Annuities and fiduciary duty are usually mentioned together in the context of protecting clients in annuity transactions. But an annuity provider is turning that around by saying advisors are failing their fiduciary duty when they do not include annuities in the discussion.
That’s the view of Lance Carlson, head of sales distribution for Great-West Financial. The way Carlson sees it, including annuities in a conversation about securing a client’s financial future can never hurt, but omitting any mention of annuities can come back and haunt advisors many years down the road.
“A client may say it’s not a fit, but you at least have to lay it on the table for me as a client,” Carlson said.
Advisors have everything to gain and nothing to lose with the mention of annuities, but everything to lose and nothing to gain by remaining silent.
As annuity companies expand further into the financial advisor space with fixed and variable annuities, they are finding resistance from advisors who criticize the products as complex, expensive and opaque.
But Carlson said advisors are are not serving their clients by never mentioning annuities than by explaining how an annuity can complement the portfolio. In that context, Carlson says he’s never received any pushback from advisors.
Enduring Support, Recurring Drawbacks
The value of annuities to deliver income that people can’t outlive is well understood, and surveys show enduring support among consumers for annuities, especially as people rely more on their own savings to pay for retirement.
Yet the drawbacks of annuities recur like bad dreams: annuities are perceived to be expensive and opaque.
The past 18 months have been difficult ones for annuities as well, as regulation has made advisors more tentative in their annuity sales approaches.
The regulatory fog – which lifted recently with the demise of the Department of Labor’s fiduciary rule – had encouraged many advisors to sit on their hands and instead steer clients into other strategies, Carlson said.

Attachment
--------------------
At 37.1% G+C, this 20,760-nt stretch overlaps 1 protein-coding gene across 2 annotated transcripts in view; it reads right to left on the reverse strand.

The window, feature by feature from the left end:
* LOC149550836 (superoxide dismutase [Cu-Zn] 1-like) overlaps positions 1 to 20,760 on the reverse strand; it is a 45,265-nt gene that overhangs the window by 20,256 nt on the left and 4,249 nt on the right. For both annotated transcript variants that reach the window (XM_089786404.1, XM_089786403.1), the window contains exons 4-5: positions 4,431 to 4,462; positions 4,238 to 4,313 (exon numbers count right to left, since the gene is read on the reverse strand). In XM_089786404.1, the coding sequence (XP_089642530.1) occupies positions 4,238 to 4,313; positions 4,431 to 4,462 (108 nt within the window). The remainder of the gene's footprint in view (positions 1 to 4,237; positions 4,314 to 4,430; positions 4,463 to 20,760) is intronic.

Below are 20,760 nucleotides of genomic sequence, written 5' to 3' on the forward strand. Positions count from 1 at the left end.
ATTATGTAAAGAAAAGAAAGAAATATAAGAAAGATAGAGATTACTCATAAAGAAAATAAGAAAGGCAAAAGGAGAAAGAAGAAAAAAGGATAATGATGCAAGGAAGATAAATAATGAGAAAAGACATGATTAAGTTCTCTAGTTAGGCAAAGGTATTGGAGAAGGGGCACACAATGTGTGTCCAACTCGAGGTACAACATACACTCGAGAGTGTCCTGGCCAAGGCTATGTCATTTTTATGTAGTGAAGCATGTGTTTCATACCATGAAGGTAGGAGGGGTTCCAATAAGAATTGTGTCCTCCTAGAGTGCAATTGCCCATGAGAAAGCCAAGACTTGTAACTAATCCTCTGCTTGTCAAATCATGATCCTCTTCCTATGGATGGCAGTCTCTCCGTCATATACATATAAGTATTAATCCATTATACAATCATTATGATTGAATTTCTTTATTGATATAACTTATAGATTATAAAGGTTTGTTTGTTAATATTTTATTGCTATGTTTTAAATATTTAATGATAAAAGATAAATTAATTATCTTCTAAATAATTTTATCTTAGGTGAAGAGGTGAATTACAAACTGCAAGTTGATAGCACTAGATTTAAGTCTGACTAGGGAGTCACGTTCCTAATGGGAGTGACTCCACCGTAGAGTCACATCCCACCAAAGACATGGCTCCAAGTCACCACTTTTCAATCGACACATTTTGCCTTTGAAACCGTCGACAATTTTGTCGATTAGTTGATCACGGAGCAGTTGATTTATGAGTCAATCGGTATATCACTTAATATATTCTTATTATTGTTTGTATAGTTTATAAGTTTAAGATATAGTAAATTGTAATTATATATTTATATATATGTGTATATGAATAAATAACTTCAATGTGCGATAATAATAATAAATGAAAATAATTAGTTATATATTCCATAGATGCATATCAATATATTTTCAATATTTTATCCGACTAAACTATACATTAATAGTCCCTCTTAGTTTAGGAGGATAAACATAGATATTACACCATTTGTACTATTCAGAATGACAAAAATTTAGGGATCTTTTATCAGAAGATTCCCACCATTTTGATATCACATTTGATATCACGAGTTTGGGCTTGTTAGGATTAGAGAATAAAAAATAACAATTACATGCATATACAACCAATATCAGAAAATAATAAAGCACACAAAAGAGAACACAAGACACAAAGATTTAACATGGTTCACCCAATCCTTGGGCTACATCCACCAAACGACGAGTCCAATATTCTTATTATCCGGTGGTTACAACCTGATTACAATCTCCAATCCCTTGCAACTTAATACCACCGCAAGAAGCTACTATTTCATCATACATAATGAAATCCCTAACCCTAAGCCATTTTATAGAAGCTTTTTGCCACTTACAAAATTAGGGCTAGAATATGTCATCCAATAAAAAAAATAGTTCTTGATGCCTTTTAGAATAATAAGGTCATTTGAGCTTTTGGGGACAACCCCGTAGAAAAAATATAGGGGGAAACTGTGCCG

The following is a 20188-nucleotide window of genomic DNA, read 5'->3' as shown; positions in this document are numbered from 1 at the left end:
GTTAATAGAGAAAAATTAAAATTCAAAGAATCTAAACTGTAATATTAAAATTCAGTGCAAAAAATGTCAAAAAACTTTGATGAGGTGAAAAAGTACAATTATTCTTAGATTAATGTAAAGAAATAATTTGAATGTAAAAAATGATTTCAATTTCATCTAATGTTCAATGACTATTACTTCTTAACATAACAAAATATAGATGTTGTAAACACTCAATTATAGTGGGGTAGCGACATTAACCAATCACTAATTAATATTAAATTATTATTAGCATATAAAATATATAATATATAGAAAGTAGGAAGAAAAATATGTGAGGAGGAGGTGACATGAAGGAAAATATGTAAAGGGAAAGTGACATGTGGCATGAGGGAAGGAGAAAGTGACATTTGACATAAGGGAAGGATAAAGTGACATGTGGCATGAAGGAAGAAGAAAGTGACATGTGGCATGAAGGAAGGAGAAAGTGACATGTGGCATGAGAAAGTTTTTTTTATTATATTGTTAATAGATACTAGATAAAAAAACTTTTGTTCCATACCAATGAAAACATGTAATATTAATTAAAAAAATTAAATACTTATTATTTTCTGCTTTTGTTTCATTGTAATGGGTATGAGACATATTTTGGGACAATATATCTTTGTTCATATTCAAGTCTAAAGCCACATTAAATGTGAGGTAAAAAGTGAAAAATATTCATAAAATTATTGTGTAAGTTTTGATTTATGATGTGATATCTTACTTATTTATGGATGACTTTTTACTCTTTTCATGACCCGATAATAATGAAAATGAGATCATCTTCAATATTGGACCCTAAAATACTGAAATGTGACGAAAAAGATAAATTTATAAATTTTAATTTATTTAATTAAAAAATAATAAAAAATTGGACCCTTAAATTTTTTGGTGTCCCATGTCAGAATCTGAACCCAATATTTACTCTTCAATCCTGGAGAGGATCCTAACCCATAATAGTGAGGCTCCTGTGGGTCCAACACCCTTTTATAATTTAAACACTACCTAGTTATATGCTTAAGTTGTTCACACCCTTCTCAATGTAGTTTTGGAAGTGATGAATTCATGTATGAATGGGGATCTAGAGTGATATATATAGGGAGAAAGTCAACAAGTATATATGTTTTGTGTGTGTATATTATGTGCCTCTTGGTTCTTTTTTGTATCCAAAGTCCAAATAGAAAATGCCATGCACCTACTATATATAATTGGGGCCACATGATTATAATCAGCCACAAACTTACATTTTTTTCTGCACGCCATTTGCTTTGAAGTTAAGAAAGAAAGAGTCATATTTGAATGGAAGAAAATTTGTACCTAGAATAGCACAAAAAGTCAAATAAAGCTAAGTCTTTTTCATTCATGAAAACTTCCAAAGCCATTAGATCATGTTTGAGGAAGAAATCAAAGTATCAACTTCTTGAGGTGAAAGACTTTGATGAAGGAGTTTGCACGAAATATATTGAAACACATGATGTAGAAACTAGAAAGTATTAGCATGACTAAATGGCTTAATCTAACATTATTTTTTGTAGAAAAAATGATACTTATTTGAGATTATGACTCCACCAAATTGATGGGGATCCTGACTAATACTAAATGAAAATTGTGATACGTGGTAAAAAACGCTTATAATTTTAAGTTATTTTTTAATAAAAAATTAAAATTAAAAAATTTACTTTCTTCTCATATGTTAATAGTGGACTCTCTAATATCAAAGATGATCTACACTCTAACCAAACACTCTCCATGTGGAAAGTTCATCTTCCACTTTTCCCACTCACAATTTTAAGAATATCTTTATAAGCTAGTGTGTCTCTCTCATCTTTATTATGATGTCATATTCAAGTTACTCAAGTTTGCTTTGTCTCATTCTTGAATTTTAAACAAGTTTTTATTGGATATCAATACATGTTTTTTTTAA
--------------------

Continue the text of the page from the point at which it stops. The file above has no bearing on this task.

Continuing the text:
For example, managed accounts on broker-dealer platforms include stocks and bonds, mutual funds and exchange-traded funds but rarely annuities.
Advisors who sit on the annuity conversation sidelines in hopes that the regulatory air will clear may as well be living on another planet.
“You can always wait until things get clear, which will be never,” he said.
Indeed, even as the DOL rule recedes, Securities and Exchange Commission regulators have begun their struggle with how to define best interest standards.
In Kansas City this week, the Annuity Suitability Working Group of the National Association of Insurance Commissioners plunged into fierce debate over how to proceed with an annuity transactions model law.
Carlson remains perplexed as to why consumers jump at insuring a $2,000 wedding ring, yet ignore “insuring” part of a $500,000 retirement portfolio through an annuity to guarantee some income.
When asked why buyers didn’t bother to insure part of the portfolio, the answer wasn’t because they chose not to, but rather because they didn’t know how to do go about it, “or no one showed me how,” said Carlson.
Traditional objections around annuity costs and differential advisor compensation no longer apply in many cases as commission-based and fee-based annuities are more similar in cost and compensation than at any time in the past.
Annuities come with tax deferral, return of premium death benefit and a living benefit.
Even after the initial annuity purchase, clients can always add a living benefit, which advisors can’t do within a managed account without buying another product outside of the account.
New annuity products come with low cost funds, competitive withdrawal rates and competitive returns so whatever a client ultimately decides, advisors are in a better position than they were before they had the talk.
“This is a conversation you have to have and once you have it you can't say it wasn’t beneficial,” Carlson said.
InsuranceNewsNet Senior Writer Cyril Tuohy has covered the financial services industry for more than 15 years. Cyril may be reached at [email protected]
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